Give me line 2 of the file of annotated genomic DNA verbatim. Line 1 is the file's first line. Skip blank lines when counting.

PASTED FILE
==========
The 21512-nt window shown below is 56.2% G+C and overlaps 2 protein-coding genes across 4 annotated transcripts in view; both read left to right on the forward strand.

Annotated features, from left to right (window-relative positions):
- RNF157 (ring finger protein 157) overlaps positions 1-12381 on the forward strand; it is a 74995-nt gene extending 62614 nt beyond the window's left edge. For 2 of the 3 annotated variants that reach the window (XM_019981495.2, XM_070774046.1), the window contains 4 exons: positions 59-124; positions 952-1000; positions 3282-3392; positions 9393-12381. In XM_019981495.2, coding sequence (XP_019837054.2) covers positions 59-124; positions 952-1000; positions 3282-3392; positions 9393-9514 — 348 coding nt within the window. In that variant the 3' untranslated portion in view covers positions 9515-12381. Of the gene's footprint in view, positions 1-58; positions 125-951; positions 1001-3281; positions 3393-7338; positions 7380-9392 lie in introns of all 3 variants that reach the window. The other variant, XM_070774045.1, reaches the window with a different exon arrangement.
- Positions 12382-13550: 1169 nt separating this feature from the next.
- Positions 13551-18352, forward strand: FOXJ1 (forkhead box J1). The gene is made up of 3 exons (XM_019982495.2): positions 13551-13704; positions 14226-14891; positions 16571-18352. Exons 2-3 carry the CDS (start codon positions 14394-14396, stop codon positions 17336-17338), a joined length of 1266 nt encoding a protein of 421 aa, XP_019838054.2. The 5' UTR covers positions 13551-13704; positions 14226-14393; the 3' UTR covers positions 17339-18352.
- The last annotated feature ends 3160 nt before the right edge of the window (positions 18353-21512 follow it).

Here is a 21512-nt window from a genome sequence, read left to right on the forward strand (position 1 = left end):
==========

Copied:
Annotated features, from left to right (window-relative positions):